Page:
Can you explain it in a “FND for dummies” kind of way?

It’s like Siri or Alexa: there is nothing wrong with your phone, but Siri never fails to interpret what you say incorrectly and send the wrong message which results in an undesired outcome like when you ask her to call Mom and you end up with facts about Guam. There is nothing structurally wrong with my brain, but the way it sends messages is incorrect. I’ll try not to go all psych nerd on you, but it comes down to my brain waves and basal ganglia (movement part of the brain, not a fancy cooking spice). Over the past 11 years my brain taught itself to fire more high activity brain waves (high-beta), but not enough calming brain waves (alpha). To sum it up: when my body experiences something out of the norm such as sickness or stress, it copes by sending waves that sound more like sororities than medical terms. My brain is all gas, and barely any brakes. Over the years my brain learned to use exercise as a mechanism to balance out my lack of calming waves. Exercise would be like the emergency brake in my all gas no brakes situation; it is a temporary fix but the problem will keep coming back. When I don’t exercise every day or I go to sleep at night, I have no way of compromising the high activity waves because sleeping and doing pushups all night isn’t an option.

When did your symptoms develop?

I’ve always been one to enjoy a good foreshadow. My symptoms didn’t appear until 5th grade…technically. One day I was perfectly fine, but the next day I went to school and FND decided to show up out of no where like a MN blizzard in the middle of April. I said “technically” because I recall having the same sensation in my arm years before that I can sense before I have a spell now. My arm would occasionally fly up on its own while I was watching cartoons in the morning, and we chalked it up to sleeping on it wrong. Even though I was young, I knew deep down that something wasn’t normal about it – and just like I have a hard time explaining what it feels like now, little Lauren didn’t have any better luck at it back then.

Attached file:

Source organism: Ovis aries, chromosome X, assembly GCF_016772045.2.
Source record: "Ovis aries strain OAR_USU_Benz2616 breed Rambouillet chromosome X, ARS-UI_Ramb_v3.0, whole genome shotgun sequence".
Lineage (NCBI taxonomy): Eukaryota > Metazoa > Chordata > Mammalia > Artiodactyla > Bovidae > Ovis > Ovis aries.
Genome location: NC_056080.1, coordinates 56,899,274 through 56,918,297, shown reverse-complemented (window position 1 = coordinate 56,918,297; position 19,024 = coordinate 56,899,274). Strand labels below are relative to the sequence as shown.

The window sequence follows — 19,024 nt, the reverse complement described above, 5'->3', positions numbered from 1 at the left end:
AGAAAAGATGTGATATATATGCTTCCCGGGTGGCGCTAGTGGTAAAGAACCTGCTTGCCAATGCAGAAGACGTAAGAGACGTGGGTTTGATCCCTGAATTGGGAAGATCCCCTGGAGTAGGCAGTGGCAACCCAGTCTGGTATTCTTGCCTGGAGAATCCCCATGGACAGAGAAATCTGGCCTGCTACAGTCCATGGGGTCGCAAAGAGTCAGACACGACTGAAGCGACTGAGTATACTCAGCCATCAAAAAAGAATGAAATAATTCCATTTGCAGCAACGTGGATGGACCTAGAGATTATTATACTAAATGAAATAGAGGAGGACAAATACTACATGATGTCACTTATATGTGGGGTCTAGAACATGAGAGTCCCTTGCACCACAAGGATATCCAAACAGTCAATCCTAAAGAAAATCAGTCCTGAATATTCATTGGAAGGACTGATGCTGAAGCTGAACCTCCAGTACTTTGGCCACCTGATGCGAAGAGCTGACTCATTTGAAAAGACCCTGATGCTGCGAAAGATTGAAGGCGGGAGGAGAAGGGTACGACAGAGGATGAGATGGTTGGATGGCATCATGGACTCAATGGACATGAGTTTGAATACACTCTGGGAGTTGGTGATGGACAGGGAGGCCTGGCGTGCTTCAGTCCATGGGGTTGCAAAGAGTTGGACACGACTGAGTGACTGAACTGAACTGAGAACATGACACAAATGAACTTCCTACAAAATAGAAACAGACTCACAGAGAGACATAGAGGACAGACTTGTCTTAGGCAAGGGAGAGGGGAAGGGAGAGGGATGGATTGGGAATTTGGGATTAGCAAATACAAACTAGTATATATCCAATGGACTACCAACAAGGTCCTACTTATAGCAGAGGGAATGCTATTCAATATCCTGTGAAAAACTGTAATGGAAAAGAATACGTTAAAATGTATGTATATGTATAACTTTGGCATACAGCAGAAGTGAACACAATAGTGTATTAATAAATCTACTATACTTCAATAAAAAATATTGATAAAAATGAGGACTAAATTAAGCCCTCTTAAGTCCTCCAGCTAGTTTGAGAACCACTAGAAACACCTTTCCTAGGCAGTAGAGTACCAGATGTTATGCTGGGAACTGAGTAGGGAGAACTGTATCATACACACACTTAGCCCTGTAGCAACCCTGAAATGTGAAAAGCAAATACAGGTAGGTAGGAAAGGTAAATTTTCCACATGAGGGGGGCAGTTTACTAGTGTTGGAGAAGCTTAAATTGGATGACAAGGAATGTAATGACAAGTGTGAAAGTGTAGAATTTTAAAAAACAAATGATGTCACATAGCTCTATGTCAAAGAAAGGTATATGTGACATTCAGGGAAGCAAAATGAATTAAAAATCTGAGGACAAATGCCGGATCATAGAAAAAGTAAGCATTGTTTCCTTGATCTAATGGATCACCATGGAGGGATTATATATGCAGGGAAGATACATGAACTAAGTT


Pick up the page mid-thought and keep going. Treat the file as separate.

What caused it?

Hate to break it to you, but your guess is as good as mine. For 30% of FND patients it stems from emotional or physical trauma, but the rest of us have no clue why it came to be, and usually never find out. Needless to say, it’s hard to cure something when you don’t know what needs to be fixed, or even if you do find out what needs to be fixed, there may not be a way to fix it! Theories over the years include trauma from breaking my arm by being blasted out of a trampoline, which required two pins being put in, having them taken out while I was awake, and one pin getting stuck in my bone in the process (sorry to the queasy folks out there). I don’t know if I’m repressing some dark trauma of some sort; but as far as I’m concerned, my childhood was awesome. It was filled with sports, smiles, dolls, and the neighborhood crew I played with everyday. The only trauma I can think of is being dragged to my brother’s cold baseball tournaments (kidding…kind of). Another theory from my doctor is years of gymnastics trained my brain to become muscle dependent, so when I’m not using my muscles, it releases those pent up high activity waves. I know I always say I like to stay busy, but this is not what I meant!

What does it feel like? Does it hurt?

Explaining what it feels like compares to explaining what sound a dog makes without saying “woof” or making the noise… seriously, try it. No one will understand what I feel unless they have a spell themselves- just like you don’t know what woof sounds like until you say “woof.” It’s hard to fathom what it’s like to tell your body to stop moving but it won’t listen, and I liken it to trying to tell a toddler to stop running, and they do the exact opposite of that. It begins with a sensation in my shoulder that makes my arm feel lightweight and warm, it is my warning sign that tells me it’s about to start. Since I was diagnosed, my left arm permanently feels different from my right, almost like my left arm has a constant current running through it. I have about a minute between the sensation and my spell to get to a place where I can let it happen, or try to prevent it. If I can’t hold it off, it starts by contracting which feels like flexing a straight arm and leg, but with magnified intensity and can’t be bent at all no matter how hard someone tries to. I’m stuck like this for about 10 seconds-similar to the feeling of a charlie horse and not knowing when it will release. It then releases and violently shakes at a steady tempo, and then it will stop. The cycle continues until I try to do something to interrupt the cycle.

Does it hurt? No. But when it causes me to kick things it does! If I am sitting and there is a table right in front of me, I will indeed kick it with full force when my limbs contract. My spells themselves don’t hurt on any “regular” day, but when I am having a flare up due to one of the triggers, my spells become more violent which is a lot harder on my body as it strains my muscles.

What goes through your head when it happens?